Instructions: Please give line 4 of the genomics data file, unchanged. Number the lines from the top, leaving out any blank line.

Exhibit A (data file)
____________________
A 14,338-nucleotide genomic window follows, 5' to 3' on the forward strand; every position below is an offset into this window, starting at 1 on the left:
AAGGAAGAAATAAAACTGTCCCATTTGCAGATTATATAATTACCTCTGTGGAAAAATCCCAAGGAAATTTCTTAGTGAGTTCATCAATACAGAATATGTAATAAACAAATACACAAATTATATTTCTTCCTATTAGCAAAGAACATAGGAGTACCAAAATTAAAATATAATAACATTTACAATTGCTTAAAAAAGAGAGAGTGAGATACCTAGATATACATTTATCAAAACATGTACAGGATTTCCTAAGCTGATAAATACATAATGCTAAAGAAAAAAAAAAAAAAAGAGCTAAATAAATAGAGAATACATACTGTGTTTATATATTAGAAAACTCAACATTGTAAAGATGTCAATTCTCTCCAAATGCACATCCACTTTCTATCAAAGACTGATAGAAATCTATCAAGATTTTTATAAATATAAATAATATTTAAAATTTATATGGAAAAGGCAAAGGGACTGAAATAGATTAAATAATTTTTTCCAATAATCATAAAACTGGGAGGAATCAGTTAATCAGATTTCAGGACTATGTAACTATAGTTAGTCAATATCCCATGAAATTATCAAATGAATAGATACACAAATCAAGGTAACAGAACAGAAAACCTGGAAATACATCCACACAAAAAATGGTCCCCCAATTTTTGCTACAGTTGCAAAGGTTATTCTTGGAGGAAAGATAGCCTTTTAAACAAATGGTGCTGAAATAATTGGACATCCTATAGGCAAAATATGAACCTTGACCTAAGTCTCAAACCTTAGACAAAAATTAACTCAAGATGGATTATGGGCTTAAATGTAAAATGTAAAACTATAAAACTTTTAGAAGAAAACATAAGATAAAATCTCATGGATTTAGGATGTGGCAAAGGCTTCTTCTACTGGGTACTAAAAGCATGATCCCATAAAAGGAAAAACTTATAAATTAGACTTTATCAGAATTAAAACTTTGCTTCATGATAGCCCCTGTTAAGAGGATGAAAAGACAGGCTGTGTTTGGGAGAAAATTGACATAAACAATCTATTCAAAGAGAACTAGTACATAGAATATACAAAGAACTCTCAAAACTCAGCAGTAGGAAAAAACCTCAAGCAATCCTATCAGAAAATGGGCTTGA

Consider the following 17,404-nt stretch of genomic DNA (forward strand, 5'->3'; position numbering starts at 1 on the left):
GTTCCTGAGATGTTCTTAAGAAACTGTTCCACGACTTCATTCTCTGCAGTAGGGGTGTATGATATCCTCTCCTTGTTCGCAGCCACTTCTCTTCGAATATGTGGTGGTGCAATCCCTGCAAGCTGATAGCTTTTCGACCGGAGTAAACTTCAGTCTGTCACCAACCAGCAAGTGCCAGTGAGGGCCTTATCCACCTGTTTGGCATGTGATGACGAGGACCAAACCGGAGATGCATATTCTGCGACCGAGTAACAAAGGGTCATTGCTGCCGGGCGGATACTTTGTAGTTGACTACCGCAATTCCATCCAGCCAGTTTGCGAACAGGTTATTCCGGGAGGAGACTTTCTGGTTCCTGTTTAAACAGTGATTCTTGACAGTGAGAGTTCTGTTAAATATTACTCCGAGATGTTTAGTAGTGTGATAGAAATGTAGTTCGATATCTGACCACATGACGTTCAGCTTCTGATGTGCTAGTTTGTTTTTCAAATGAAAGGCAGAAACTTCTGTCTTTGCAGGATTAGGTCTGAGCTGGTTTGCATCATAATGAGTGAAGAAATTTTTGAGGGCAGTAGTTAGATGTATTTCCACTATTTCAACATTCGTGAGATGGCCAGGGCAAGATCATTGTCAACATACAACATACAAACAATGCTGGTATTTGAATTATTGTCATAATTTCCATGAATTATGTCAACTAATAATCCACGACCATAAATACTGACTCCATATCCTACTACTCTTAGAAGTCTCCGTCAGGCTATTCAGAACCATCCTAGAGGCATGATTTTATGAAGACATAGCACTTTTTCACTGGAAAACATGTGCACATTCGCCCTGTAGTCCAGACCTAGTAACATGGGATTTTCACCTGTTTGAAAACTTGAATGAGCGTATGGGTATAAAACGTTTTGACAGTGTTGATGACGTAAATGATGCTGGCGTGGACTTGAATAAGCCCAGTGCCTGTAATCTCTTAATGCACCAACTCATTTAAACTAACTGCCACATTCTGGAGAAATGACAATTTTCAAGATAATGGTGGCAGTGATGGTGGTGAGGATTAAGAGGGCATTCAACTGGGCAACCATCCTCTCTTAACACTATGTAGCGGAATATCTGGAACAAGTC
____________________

GTTCCTGAGATGTTCTTAAGAAACTGTTCCACGACTTCATTCTCTGCAGTAGGGGTGTATGATATCCTCTCCTTGTTCGCAGCCACTTCTCTTCGAATATGTGGTGGTGCAATCCCTGCAAGCTGATAGCTTTTCGACCGGAGTAAACTTCAGTCTGTCACCAACCAGCAAGTGCCAGTGAGGGCCTTATCCACCTGTTTGGCATGTGATGACGAGGACCAAACCGGAGATGCATATTCTGCGACCGAGTAACAAAGGGTCATTGCTGCCGGGCGGATACTTTGTAGTTGACTACCGCAATTCCATCCAGCCAGTTTGCGAACAGGTTATTCCGGGAGGAGACTTTCTGGTTCCTGTTTAAACAGTGATTCTTGACAGTGAGAGTTCTGTTAAATATTACTCCGAGATGTTTAGTAGTGTGATAGAAATGTAGTTCGATATCTGACCACATGACGTTCAGCTTCTGATGTGCTAGTTTGTTTTTCAAATGAAAGGCAGAAACTTCTGTCTTTGCAGGATTAGGTCTGAGCTGGTTTGCATCATAATGAGTGAAGAAATTTTTGAGGGCAGTAGTTAGATGTATTTCCACTATTTCAACATTCGTGAGATGGCCAGGGCAAGATCATTGTCAACATACAACATACAAACAATGCTGGTATTTGAATTATTGTCATAATTTCCATGAATTATGTCAACTAATAATCCACGACCATAAATACTGACTCCATATCCTACTACTCTTAGAAGTCTCCGTCAGGCTATTCAGAACCATCCTAGAGGCATGATTTTATGAAGACATAGCACTTTTTCACTGGAAAACATGTGCACATTCGCCCTGTAGTCCAGACCTAGTAACATGGGATTTTCACCTGTTTGAAAACTTGAATGAGCGTATGGGTATAAAACGTTTTGACAGTGTTGATGACGTAAATGATGCTGGCGTGGACTTGAATAAGCCCAGTGCCTGTAATCTCTTAATGCACCAACTCATTTAAACTAACTGCCACATTCTGGAGAAATGACAATTTTCAAGATAATGGTGGCAGTGATGGTGGTGAGGATTAAGAGGGCATTCAACTGGGCAACCATCCTCTCTTAACACTATGTAGCGGAATATCTGGAACAAGTC